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Does spirituality mix with commerce?

Starting in the spring, Starbucks is reportedly planning to include a spiritually-inspired quotation on its coffee cups. It looks set to start a storm in a coffee cup says CNBC’s Jerry Cobb.

Starting in the spring, Starbucks is reportedly planning to include a spiritually-inspired quotation on its coffee cups.

The coffee company wants customers to think as they drink, but the words, which will come from Rev. Rick Warren, the author of the inspirational best-seller “The Purpose-driven Life,” look set to take the strategy to a higher level by invoking the name of the Almighty for the first time.

“This is not putting churches, or synagogues, or mosques out of business, it’s simply a smaller kind of daily delivery of spirituality,” notes Laura Nash, a lecturer at Harvard Business School. “People are hungry for that at work.”

Corporate America has traditionally maintained a strict separation between church and office. But in a growing number of firms, that wall is coming down.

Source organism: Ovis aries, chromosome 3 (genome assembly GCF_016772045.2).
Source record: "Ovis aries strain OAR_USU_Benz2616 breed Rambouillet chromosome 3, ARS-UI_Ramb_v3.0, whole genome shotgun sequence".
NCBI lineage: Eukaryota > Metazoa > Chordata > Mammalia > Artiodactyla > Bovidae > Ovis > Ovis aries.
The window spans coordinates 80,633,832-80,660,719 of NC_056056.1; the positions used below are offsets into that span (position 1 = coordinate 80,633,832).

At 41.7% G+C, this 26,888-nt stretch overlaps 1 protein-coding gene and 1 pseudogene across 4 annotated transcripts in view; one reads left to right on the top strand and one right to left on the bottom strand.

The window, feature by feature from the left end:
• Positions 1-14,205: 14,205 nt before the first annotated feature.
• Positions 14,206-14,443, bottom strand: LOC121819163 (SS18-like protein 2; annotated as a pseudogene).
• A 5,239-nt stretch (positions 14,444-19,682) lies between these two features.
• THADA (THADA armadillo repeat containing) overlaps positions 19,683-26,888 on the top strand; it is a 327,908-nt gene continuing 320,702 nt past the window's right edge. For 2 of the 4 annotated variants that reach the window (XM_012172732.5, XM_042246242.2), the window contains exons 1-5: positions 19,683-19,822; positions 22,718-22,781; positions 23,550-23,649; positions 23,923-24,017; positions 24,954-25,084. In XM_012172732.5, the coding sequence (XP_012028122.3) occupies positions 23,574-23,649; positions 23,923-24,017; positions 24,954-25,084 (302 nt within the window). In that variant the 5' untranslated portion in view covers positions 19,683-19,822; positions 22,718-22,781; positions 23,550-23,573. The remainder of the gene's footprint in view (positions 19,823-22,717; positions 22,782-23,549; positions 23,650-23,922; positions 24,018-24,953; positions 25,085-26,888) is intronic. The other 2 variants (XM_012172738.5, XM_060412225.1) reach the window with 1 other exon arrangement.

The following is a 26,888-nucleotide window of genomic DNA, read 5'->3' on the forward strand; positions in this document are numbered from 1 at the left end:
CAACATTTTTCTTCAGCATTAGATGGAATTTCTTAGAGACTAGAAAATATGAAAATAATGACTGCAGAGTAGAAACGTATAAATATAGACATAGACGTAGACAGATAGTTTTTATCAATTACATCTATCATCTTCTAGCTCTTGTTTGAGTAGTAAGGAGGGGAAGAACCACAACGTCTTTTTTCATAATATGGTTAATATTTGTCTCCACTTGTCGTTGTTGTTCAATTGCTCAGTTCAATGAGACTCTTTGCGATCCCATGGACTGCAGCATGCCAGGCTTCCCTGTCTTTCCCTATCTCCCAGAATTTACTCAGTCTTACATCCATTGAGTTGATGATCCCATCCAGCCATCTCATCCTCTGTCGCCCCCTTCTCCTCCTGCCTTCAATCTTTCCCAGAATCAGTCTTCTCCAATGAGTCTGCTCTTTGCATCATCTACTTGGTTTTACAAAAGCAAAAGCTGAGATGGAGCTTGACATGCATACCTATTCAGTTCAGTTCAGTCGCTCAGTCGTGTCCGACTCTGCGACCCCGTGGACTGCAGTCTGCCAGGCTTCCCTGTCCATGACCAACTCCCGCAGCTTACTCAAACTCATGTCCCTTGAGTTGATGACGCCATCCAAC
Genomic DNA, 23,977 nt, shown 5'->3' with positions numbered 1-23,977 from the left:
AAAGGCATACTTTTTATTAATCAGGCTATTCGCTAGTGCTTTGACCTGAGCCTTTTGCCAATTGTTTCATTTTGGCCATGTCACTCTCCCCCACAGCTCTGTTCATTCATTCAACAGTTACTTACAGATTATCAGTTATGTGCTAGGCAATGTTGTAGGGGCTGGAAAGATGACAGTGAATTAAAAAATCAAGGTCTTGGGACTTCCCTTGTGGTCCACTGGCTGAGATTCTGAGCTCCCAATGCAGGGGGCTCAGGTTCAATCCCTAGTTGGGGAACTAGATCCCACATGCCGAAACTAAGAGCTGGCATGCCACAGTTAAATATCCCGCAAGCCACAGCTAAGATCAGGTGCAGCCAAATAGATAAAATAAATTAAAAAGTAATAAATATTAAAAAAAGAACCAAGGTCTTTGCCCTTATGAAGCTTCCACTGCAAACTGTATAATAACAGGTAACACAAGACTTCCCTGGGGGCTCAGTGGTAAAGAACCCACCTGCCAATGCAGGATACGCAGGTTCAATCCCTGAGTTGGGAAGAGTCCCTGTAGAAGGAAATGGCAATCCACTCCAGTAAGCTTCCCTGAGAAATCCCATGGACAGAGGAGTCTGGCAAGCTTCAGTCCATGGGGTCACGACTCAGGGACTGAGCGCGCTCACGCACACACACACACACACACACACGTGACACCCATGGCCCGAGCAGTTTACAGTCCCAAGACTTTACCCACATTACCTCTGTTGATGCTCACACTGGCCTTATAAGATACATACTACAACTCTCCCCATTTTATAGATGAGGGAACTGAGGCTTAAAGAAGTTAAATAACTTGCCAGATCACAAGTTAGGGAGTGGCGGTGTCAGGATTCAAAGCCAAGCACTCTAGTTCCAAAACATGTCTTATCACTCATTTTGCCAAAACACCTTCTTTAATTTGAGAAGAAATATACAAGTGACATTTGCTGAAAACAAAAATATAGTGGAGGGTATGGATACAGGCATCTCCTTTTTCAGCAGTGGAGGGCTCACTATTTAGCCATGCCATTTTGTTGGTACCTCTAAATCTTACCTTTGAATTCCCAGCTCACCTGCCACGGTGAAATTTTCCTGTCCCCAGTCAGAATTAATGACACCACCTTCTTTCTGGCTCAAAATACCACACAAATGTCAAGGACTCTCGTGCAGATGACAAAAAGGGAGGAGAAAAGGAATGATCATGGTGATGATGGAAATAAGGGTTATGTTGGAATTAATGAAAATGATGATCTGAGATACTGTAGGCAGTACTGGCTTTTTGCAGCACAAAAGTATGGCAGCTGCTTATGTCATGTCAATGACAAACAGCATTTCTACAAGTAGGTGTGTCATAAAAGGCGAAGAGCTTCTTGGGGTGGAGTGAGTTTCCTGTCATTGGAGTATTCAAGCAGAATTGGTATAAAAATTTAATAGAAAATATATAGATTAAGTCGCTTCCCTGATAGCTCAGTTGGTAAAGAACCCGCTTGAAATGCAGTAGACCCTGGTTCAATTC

“We’ve treated religion or spirituality as a personal thing for so long, when the reality is people do not check their souls at the door when they go to work,” says B.J. Gallagher, author of “What Would Buddha Do at Work?”

In fact, you can find a reference to the Book of John on drink cups from fast food chain In-N-Out Burger. And you can also find a religious quotation on shopping bags from fashion retailer Forever 21 — a subtle, yet significant testament to the higher values that guide both companies.

And at Chicago law firm Mauck & Baker, religious values are central to the practice according to attorney John Mauck.

“We try to make Jesus the center of everything we do,” Mauck said recently. “Throughout the day, groups of us will be praying for different cases that we’re working on, or different problems that we face.”

At a time when 98 percent of Americans say they believe in God, and 46 percent of those who work say they are dispirited, it's not surprising that more companies are embracing spiritual or religious values.  

But in so doing, companies run a real risk of appearing to pander to customers who are religious, or risk offending those who are not.

Companies must ask how far down the path of spirituality they are willing to venture without just turning it into one more way of making an extra dollar says Laura Nash of Harvard Business School.

And while it's tough to calculate a return on investment a company derives from religion, or spirituality, companies that are embracing these values are convinced that, in the long run, they can do well by doing good.